Regulate “That Type” of Home School?

Last week the San Angelo Standard-Times ran an editorial on their opinion of the need for more “government response to crimes.” This is in relation to the Fundamentalist Church of Jesus Christ of Latter Day Saints (FLDS) group in that area and the prosecution and conviction of their leader Warren Jeffs.

The paper laments the fact that CPS has not been on the property of FLDS “despite the removal of more than 400 children from the ranch in 2008 in perhaps the largest child custody case in U.S. history.” There is a reason for that. As I wrote regarding this pre-planned violation of the law by CPS and the horrible abuse of the innocent children at their hands, DFPS violated the law in removing the vast majority of these children and the Texas Courts confirmed that.

During the last session of the Texas Legislature, the State Representative representing this area offered legislation designed to address the “needs” that the editorial calls for, and the result was HB 253, which would have radically undermined not only parental rights for all parents in Texas, but home schooling as well. This is what happens when the government seeks to target a specific group because of its beliefs.

The newspaper says “that type of home schooling warrants some sort of state oversight to ensure that basic instruction standards are being met.” So what is that type of home schooling? Does the Standard-Times mean that certain religious parents would be required to get permission to homeschool and have to meet the state regulations required of public schools? If so, the state would obviously define what theological positions will make that requirement go into effect. The paper is promoting what is obviously a violation of the exercise of our religious freedom. Perhaps, what they mean is that those who live in rural areas on farms or ranches should be required to have government oversight of their home school, which is equally ridiculous.

Maybe what they are suggesting is state regulation of anyone who home schools “to ensure that basic instruction standards are being met.” The state can’t even ensure that basic instruction standards are being met in public schools! As numerous studies have shown, state regulation does not lead to better education. Home schooling is not broke…don’t try to fix it.


  1. Sherry says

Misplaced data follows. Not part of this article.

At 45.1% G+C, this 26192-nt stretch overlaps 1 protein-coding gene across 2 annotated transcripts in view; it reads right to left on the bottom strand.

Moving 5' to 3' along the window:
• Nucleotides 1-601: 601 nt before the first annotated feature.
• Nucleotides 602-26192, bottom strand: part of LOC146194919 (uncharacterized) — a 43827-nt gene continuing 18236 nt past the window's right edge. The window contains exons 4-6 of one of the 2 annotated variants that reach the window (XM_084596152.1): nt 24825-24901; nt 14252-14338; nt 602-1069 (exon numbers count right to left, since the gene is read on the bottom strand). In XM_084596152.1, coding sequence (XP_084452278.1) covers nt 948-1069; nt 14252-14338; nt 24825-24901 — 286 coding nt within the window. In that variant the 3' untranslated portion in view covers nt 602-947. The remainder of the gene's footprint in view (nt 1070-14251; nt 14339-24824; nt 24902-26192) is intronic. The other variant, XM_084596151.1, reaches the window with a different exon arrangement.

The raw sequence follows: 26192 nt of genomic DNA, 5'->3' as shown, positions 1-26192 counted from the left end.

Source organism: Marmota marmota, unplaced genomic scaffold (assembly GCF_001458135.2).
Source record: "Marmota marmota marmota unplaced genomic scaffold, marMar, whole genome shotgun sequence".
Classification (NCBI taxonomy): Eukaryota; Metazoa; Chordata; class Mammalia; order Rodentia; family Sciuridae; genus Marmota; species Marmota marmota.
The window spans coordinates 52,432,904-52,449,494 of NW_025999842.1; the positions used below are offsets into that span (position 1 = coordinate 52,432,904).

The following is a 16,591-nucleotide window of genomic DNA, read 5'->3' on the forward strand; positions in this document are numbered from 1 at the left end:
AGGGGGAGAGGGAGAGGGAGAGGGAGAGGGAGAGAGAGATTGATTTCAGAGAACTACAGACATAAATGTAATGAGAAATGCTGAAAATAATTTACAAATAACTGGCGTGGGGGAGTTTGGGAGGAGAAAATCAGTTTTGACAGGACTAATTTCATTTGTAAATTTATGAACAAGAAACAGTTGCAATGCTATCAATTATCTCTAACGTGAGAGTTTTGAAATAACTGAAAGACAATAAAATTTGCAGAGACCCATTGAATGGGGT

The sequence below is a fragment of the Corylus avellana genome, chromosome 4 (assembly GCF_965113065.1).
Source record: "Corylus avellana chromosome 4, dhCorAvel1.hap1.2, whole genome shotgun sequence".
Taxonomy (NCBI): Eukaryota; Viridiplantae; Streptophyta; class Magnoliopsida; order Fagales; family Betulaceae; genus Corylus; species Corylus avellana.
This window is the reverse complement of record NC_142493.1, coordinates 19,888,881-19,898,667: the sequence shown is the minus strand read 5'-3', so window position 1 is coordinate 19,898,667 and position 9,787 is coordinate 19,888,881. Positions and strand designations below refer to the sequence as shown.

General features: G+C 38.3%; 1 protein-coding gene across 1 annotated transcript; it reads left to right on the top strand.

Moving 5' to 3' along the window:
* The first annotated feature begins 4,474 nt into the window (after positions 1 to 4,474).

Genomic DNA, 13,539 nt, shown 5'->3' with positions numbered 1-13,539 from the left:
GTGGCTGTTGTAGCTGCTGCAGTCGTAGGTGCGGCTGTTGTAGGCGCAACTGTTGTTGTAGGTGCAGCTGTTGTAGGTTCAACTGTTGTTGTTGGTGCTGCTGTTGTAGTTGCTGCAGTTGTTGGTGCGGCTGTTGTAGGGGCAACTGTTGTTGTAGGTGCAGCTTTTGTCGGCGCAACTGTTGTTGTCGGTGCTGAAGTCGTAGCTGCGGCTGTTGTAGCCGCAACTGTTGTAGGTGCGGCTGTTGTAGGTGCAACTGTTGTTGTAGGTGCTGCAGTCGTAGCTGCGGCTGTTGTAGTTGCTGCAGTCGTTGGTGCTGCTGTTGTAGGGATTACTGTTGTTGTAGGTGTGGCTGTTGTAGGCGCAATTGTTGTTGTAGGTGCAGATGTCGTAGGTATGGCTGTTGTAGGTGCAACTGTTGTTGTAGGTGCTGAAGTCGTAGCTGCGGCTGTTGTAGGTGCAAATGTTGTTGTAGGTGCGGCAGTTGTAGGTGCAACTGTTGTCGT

Amen, Tim. I saw this slippery slope when the FLDS were being targeted, and it's going to be an ongoing task to watch and make sure that the government doesn't target unpopular religious groups in regard to their homeschooling. "First they came for the Socialists, and I did not speak out — Because I was not a Socialist." (Not to say that we are headed for the Holocaust, but homeschooling in general is a target for some people.)

  2. Mindy says

    This is a real concern. I left a comment on the SA paper's editorial, but it hasn't been posted. Thank you for sharing!

  3. James Pennington says

    Great post, Tim. The article shows a clear bias against those who are religious or different than the norm: "Under NORMAL circumstances, children could be observed in public school settings." CPS and some in the media are clearly uncomfortable with those whose children are not under "some sort of state oversight." This is very troubling. Thanks for keeping us informed.

  4. Marjorie Westmoreland says

    Tim, thanks for making this specific issue re: the FLDS case better understood. We worried about the implications for homeschooling at the time, but did not see much follow-up about it in the media. Did NOT know the homeschooling aspect had come before Austin again related to this case. As always, THANK YOU for keeping us alert, awake, and aware.

  5. timthsc says


    The legislator denied that the purpose of his legislation was targeted at this group, but it was pretty obvious. He was forced to withdraw the most egregious aspects because they could clearly impact home schoolers in general.

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